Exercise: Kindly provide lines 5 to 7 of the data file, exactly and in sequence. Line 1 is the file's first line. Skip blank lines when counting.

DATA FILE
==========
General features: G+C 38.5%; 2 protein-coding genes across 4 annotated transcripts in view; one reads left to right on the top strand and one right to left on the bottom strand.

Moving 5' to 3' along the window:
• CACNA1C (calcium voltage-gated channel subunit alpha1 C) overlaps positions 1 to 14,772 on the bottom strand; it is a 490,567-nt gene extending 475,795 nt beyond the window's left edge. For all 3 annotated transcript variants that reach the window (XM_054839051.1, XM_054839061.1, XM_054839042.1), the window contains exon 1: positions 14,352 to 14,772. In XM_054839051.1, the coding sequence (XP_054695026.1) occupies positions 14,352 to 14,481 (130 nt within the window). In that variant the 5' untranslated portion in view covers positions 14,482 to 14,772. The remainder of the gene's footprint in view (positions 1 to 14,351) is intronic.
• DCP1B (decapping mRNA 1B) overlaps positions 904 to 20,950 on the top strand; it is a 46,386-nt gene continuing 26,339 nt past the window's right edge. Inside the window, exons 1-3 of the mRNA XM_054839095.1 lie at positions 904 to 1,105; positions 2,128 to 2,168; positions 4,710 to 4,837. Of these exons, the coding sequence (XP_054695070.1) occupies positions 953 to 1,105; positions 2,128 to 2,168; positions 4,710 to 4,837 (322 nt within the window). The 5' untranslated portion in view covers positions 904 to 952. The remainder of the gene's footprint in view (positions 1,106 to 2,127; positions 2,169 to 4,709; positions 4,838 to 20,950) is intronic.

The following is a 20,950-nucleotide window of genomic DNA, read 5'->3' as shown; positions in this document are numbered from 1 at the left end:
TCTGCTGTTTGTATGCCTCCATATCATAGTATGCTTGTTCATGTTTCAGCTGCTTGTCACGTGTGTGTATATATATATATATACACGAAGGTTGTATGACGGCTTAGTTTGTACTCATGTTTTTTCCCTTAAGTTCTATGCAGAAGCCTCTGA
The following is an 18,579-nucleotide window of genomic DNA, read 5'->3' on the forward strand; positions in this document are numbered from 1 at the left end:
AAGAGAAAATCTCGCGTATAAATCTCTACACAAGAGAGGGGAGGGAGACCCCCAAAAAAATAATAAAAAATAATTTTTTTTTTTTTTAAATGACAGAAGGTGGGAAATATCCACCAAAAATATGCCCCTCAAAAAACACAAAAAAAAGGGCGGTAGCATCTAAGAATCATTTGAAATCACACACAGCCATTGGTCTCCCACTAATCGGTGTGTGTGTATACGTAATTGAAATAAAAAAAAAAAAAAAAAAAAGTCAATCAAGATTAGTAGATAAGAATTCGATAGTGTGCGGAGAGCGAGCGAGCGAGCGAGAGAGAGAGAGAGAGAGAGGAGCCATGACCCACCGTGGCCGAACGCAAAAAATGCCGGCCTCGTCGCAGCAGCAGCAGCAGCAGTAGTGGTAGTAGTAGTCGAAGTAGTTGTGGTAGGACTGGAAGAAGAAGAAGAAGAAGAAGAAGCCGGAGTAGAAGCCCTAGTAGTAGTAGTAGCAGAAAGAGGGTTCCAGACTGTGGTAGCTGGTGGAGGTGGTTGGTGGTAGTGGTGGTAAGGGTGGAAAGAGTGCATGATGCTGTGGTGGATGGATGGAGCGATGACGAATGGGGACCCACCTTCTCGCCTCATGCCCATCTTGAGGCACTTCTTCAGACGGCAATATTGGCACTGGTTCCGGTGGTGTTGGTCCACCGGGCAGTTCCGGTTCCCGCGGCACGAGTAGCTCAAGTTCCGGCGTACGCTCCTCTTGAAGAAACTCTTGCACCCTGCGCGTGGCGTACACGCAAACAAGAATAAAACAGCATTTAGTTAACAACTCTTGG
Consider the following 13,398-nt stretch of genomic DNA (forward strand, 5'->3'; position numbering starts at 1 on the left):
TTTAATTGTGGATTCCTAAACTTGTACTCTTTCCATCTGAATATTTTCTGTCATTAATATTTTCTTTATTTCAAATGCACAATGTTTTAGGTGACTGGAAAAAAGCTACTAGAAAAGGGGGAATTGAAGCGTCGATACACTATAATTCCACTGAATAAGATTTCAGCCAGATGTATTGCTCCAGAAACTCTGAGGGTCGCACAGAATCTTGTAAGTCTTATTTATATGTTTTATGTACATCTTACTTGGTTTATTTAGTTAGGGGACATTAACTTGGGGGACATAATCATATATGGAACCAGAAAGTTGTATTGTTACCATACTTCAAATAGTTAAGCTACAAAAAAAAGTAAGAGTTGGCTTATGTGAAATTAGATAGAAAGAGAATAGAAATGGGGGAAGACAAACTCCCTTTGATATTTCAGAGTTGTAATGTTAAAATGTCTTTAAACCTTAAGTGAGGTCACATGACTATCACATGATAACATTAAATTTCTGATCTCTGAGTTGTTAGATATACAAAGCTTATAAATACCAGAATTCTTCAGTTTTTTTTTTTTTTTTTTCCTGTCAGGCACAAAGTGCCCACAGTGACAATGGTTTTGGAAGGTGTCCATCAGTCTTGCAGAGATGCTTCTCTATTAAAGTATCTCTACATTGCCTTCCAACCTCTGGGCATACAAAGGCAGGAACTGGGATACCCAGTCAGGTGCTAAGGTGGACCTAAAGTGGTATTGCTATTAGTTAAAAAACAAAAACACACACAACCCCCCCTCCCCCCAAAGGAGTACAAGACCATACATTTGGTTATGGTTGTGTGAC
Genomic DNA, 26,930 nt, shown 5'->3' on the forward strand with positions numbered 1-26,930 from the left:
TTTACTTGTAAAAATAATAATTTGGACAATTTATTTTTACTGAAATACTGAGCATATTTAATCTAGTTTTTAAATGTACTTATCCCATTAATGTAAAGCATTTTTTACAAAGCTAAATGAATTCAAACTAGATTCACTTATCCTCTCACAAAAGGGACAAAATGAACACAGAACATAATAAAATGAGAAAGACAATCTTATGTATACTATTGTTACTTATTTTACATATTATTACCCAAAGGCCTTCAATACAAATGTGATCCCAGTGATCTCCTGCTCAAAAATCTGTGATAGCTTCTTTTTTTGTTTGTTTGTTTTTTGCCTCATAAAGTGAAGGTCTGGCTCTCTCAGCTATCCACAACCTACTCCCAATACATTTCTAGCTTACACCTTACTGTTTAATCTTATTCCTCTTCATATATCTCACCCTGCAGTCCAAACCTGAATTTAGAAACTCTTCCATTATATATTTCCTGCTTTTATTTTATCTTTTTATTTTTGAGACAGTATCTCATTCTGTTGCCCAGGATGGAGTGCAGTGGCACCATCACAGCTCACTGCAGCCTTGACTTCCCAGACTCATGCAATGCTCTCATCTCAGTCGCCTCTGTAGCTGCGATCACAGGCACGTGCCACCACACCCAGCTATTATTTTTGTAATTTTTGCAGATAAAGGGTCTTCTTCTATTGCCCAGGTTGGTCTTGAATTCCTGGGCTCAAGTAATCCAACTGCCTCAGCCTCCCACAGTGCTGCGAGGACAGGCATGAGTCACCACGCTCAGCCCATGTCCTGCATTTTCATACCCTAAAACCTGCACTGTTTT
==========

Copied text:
The following is a 20,950-nucleotide window of genomic DNA, read 5'->3' as shown; positions in this document are numbered from 1 at the left end:
TCTGCTGTTTGTATGCCTCCATATCATAGTATGCTTGTTCATGTTTCAGCTGCTTGTCACGTGTGTGTATATATATATATATACACGAAGGTTGTATGACGGCTTAGTTTGTACTCATGTTTTTTCCCTTAAGTTCTATGCAGAAGCCTCTGA
The following is an 18,579-nucleotide window of genomic DNA, read 5'->3' on the forward strand; positions in this document are numbered from 1 at the left end: